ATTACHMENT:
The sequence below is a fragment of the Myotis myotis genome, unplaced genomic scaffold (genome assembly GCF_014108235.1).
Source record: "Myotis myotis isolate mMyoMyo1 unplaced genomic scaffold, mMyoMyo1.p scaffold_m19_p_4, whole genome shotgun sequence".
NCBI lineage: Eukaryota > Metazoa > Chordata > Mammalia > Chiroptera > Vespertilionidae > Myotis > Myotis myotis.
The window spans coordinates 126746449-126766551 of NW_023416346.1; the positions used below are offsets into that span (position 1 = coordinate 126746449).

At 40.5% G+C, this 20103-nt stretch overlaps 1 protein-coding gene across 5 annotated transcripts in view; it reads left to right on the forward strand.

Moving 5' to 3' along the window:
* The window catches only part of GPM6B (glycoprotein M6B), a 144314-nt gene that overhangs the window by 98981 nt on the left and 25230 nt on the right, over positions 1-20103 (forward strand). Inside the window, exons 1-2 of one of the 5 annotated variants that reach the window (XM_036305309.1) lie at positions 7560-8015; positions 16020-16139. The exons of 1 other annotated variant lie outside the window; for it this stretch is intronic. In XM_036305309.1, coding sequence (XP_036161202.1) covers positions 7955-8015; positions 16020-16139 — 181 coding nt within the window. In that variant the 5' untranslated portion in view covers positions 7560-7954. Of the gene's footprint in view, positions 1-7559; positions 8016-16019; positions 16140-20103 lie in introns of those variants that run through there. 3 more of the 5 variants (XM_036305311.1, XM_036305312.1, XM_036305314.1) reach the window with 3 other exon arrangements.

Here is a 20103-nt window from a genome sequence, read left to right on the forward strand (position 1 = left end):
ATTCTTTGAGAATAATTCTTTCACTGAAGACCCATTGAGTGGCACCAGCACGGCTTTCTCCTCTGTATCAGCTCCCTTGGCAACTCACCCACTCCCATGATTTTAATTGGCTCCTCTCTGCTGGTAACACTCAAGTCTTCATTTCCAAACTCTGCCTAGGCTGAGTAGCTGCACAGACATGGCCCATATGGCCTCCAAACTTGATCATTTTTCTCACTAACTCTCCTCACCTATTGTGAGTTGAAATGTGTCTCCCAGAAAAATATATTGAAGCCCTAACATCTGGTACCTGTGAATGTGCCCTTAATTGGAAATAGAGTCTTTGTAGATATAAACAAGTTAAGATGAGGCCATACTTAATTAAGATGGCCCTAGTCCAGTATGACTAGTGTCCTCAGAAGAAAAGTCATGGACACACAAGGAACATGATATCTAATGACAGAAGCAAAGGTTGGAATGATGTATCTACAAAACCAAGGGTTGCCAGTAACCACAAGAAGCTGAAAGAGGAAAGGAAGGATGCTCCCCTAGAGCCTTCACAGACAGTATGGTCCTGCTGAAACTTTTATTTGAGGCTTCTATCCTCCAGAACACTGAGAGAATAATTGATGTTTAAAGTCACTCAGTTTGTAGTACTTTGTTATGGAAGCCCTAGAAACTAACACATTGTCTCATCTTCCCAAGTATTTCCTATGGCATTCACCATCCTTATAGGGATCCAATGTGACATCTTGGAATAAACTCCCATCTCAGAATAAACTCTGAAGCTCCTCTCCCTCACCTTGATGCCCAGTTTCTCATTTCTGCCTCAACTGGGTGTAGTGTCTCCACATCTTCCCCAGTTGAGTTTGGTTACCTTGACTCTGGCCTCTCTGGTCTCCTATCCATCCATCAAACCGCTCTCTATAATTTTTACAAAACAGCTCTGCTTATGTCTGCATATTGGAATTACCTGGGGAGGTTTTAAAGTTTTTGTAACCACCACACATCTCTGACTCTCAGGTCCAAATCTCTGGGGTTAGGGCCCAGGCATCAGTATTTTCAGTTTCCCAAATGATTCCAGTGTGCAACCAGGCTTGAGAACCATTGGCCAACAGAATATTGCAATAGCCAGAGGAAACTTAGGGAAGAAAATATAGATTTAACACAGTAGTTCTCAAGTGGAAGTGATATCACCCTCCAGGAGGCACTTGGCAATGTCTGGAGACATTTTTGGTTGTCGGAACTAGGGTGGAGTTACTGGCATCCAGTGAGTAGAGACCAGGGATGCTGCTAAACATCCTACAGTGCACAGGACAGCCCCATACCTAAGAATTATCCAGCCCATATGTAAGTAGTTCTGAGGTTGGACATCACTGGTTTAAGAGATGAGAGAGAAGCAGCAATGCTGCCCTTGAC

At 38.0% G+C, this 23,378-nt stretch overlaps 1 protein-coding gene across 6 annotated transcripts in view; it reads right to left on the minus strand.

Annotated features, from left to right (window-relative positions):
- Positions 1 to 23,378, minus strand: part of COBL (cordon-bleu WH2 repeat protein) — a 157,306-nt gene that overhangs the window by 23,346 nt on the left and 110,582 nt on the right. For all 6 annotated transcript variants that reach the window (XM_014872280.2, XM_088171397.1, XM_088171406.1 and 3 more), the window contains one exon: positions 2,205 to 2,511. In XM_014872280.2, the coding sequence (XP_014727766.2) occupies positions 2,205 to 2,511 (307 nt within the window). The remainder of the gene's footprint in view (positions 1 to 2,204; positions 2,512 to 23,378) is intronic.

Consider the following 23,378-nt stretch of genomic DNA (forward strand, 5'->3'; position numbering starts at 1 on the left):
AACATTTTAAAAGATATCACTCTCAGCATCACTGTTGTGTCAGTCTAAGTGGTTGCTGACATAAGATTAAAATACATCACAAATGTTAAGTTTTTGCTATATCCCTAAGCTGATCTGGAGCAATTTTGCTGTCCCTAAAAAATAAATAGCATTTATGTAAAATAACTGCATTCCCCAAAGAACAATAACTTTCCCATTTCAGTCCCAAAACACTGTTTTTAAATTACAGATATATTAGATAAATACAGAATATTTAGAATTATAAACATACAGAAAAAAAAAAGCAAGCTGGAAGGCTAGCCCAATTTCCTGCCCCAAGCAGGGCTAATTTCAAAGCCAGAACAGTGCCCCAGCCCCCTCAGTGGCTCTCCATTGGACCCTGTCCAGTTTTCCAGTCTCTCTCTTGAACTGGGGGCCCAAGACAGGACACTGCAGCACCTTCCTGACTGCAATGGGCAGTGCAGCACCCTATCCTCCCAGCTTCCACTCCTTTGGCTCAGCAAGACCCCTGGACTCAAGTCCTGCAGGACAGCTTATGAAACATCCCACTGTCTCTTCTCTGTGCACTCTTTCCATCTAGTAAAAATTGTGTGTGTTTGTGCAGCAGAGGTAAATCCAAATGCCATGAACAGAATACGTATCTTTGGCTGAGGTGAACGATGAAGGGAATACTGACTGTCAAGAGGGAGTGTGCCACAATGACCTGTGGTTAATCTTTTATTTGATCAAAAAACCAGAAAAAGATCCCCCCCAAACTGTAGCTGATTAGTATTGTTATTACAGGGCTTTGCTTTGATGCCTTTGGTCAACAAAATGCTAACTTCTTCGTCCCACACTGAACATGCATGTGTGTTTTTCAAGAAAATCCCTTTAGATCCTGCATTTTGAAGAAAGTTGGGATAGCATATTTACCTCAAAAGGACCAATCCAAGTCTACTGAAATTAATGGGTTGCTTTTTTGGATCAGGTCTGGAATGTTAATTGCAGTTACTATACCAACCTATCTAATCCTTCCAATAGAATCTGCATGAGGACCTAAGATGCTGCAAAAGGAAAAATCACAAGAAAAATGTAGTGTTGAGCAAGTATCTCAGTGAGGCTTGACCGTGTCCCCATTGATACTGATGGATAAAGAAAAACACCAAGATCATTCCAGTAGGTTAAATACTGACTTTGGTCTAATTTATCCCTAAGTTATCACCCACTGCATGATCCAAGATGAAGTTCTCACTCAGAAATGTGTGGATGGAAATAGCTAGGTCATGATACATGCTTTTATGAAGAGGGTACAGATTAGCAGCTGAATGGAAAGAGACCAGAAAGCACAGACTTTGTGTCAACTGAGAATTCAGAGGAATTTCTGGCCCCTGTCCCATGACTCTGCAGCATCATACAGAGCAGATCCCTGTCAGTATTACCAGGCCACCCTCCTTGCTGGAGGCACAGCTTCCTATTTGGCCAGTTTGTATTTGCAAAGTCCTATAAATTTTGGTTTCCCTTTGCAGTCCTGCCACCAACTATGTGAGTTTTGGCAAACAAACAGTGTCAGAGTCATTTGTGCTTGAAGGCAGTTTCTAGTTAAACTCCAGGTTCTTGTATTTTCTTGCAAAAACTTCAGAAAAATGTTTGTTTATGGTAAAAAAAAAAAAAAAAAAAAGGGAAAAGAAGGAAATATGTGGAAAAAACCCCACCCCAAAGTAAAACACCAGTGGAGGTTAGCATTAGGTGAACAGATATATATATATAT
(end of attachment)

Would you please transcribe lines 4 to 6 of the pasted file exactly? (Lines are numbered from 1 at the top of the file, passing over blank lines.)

The window spans coordinates 126746449-126766551 of NW_023416346.1; the positions used below are offsets into that span (position 1 = coordinate 126746449).

At 40.5% G+C, this 20103-nt stretch overlaps 1 protein-coding gene across 5 annotated transcripts in view; it reads left to right on the forward strand.

Moving 5' to 3' along the window: